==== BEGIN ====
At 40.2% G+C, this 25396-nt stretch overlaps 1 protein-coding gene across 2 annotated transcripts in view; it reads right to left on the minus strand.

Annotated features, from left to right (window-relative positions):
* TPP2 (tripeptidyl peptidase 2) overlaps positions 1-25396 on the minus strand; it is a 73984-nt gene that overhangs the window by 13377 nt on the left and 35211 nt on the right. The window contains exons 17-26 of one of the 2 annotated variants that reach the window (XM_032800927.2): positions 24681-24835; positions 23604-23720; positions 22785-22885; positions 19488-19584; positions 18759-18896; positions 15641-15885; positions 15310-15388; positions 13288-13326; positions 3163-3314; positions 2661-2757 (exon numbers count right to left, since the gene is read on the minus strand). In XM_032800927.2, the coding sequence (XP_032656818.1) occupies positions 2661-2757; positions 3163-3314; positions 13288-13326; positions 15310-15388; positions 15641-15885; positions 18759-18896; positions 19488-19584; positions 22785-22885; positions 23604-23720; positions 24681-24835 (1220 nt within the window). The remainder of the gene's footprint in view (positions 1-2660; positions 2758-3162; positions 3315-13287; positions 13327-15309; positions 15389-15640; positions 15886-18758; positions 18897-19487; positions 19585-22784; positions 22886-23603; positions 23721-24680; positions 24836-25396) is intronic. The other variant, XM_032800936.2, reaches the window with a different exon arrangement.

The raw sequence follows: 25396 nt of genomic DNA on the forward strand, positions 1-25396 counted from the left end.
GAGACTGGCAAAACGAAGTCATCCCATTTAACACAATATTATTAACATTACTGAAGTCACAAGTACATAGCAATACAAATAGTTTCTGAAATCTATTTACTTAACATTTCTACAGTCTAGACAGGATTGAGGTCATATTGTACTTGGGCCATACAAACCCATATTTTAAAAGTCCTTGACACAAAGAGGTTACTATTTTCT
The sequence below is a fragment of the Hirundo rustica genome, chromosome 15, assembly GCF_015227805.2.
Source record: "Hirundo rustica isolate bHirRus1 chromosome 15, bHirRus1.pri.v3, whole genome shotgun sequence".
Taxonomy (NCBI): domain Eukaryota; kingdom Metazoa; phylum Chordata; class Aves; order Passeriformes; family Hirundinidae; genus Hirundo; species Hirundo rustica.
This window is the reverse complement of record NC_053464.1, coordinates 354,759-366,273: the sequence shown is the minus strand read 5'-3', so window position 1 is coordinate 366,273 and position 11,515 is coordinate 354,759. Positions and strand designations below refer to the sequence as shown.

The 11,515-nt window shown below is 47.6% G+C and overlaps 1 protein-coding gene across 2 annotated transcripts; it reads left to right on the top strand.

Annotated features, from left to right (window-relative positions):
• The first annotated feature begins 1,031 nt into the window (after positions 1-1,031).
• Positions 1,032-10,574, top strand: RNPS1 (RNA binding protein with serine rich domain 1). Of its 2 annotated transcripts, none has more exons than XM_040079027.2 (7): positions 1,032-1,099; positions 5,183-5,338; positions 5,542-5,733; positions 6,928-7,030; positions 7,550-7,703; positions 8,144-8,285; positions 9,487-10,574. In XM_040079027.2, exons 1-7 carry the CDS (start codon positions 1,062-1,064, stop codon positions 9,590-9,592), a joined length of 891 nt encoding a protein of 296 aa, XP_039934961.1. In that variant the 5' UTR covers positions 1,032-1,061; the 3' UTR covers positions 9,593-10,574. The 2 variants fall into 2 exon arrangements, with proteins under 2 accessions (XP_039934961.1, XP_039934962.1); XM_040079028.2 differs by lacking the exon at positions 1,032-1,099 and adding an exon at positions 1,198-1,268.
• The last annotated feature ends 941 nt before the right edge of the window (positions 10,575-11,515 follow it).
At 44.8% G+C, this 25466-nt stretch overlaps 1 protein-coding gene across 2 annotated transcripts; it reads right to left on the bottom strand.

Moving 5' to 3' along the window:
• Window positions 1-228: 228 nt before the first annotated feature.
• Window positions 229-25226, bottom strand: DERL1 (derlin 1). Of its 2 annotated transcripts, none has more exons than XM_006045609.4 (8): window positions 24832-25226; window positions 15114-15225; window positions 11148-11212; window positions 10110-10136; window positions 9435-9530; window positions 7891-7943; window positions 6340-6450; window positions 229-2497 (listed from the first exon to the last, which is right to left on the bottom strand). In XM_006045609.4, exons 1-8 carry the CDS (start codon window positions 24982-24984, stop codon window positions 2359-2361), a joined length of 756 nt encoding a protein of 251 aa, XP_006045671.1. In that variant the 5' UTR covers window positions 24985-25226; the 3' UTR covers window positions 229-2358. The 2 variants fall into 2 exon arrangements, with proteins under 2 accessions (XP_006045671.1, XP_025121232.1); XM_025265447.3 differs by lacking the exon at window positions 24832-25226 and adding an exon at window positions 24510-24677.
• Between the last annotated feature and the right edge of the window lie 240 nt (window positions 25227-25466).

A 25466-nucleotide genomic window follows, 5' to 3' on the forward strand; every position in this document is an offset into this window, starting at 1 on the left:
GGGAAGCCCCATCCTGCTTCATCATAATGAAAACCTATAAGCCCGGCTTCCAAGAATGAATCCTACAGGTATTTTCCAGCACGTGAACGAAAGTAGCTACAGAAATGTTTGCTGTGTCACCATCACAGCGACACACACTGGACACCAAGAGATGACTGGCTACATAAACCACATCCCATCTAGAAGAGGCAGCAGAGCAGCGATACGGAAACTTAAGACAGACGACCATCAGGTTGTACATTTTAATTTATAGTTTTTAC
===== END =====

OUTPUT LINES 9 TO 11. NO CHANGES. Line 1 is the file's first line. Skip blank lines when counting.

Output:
This window is the reverse complement of record NC_053464.1, coordinates 354,759-366,273: the sequence shown is the minus strand read 5'-3', so window position 1 is coordinate 366,273 and position 11,515 is coordinate 354,759. Positions and strand designations below refer to the sequence as shown.

The 11,515-nt window shown below is 47.6% G+C and overlaps 1 protein-coding gene across 2 annotated transcripts; it reads left to right on the top strand.

Annotated features, from left to right (window-relative positions):